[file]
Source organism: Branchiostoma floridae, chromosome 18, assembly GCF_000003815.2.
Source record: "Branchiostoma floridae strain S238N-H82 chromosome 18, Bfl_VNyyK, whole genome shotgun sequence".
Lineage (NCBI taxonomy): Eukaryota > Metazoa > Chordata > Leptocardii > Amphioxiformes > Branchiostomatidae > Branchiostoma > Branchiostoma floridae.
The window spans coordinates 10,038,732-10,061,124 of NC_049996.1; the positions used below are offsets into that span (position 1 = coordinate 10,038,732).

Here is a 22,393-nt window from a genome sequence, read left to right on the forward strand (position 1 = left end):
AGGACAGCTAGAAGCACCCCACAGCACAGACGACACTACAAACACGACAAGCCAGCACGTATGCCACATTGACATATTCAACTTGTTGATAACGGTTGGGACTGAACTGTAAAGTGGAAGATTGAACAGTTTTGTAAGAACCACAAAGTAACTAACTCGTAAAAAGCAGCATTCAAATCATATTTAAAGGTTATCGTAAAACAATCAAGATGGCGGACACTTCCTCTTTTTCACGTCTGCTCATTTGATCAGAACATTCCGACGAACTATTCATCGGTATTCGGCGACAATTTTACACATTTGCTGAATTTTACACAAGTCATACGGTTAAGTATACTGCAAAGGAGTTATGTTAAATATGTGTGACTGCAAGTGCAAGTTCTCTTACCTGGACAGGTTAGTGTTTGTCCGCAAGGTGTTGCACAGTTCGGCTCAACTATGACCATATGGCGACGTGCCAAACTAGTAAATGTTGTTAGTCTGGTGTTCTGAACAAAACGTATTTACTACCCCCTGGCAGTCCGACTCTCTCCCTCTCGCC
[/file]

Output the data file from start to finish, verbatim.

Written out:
Source organism: Branchiostoma floridae, chromosome 18, assembly GCF_000003815.2.
Source record: "Branchiostoma floridae strain S238N-H82 chromosome 18, Bfl_VNyyK, whole genome shotgun sequence".
Lineage (NCBI taxonomy): Eukaryota > Metazoa > Chordata > Leptocardii > Amphioxiformes > Branchiostomatidae > Branchiostoma > Branchiostoma floridae.
The window spans coordinates 10,038,732-10,061,124 of NC_049996.1; the positions used below are offsets into that span (position 1 = coordinate 10,038,732).

Here is a 22,393-nt window from a genome sequence, read left to right on the forward strand (position 1 = left end):
AGGACAGCTAGAAGCACCCCACAGCACAGACGACACTACAAACACGACAAGCCAGCACGTATGCCACATTGACATATTCAACTTGTTGATAACGGTTGGGACTGAACTGTAAAGTGGAAGATTGAACAGTTTTGTAAGAACCACAAAGTAACTAACTCGTAAAAAGCAGCATTCAAATCATATTTAAAGGTTATCGTAAAACAATCAAGATGGCGGACACTTCCTCTTTTTCACGTCTGCTCATTTGATCAGAACATTCCGACGAACTATTCATCGGTATTCGGCGACAATTTTACACATTTGCTGAATTTTACACAAGTCATACGGTTAAGTATACTGCAAAGGAGTTATGTTAAATATGTGTGACTGCAAGTGCAAGTTCTCTTACCTGGACAGGTTAGTGTTTGTCCGCAAGGTGTTGCACAGTTCGGCTCAACTATGACCATATGGCGACGTGCCAAACTAGTAAATGTTGTTAGTCTGGTGTTCTGAACAAAACGTATTTACTACCCCCTGGCAGTCCGACTCTCTCCCTCTCGCC